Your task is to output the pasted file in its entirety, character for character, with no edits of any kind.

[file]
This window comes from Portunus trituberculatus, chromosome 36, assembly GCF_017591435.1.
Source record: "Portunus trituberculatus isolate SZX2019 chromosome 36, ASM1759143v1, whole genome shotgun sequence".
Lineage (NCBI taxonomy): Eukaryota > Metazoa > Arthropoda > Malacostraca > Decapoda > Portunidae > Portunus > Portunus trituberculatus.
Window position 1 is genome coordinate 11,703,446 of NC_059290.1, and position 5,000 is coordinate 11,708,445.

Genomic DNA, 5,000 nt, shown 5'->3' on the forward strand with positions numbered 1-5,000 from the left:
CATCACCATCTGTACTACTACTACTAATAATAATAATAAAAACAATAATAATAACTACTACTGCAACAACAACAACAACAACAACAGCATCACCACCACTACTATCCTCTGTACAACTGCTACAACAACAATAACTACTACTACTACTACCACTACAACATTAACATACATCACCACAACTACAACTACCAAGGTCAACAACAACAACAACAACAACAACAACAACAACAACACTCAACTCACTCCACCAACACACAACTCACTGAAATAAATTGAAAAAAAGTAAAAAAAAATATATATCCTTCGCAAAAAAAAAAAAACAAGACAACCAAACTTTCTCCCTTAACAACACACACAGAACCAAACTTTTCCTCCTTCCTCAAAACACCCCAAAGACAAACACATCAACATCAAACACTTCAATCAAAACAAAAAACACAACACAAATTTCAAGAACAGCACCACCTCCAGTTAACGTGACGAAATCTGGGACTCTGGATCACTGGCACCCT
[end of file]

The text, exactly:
This window comes from Portunus trituberculatus, chromosome 36, assembly GCF_017591435.1.
Source record: "Portunus trituberculatus isolate SZX2019 chromosome 36, ASM1759143v1, whole genome shotgun sequence".
Lineage (NCBI taxonomy): Eukaryota > Metazoa > Arthropoda > Malacostraca > Decapoda > Portunidae > Portunus > Portunus trituberculatus.
Window position 1 is genome coordinate 11,703,446 of NC_059290.1, and position 5,000 is coordinate 11,708,445.

Genomic DNA, 5,000 nt, shown 5'->3' on the forward strand with positions numbered 1-5,000 from the left:
CATCACCATCTGTACTACTACTACTAATAATAATAATAAAAACAATAATAATAACTACTACTGCAACAACAACAACAACAACAACAGCATCACCACCACTACTATCCTCTGTACAACTGCTACAACAACAATAACTACTACTACTACTACCACTACAACATTAACATACATCACCACAACTACAACTACCAAGGTCAACAACAACAACAACAACAACAACAACAACAACAACACTCAACTCACTCCACCAACACACAACTCACTGAAATAAATTGAAAAAAAGTAAAAAAAAATATATATCCTTCGCAAAAAAAAAAAAACAAGACAACCAAACTTTCTCCCTTAACAACACACACAGAACCAAACTTTTCCTCCTTCCTCAAAACACCCCAAAGACAAACACATCAACATCAAACACTTCAATCAAAACAAAAAACACAACACAAATTTCAAGAACAGCACCACCTCCAGTTAACGTGACGAAATCTGGGACTCTGGATCACTGGCACCCT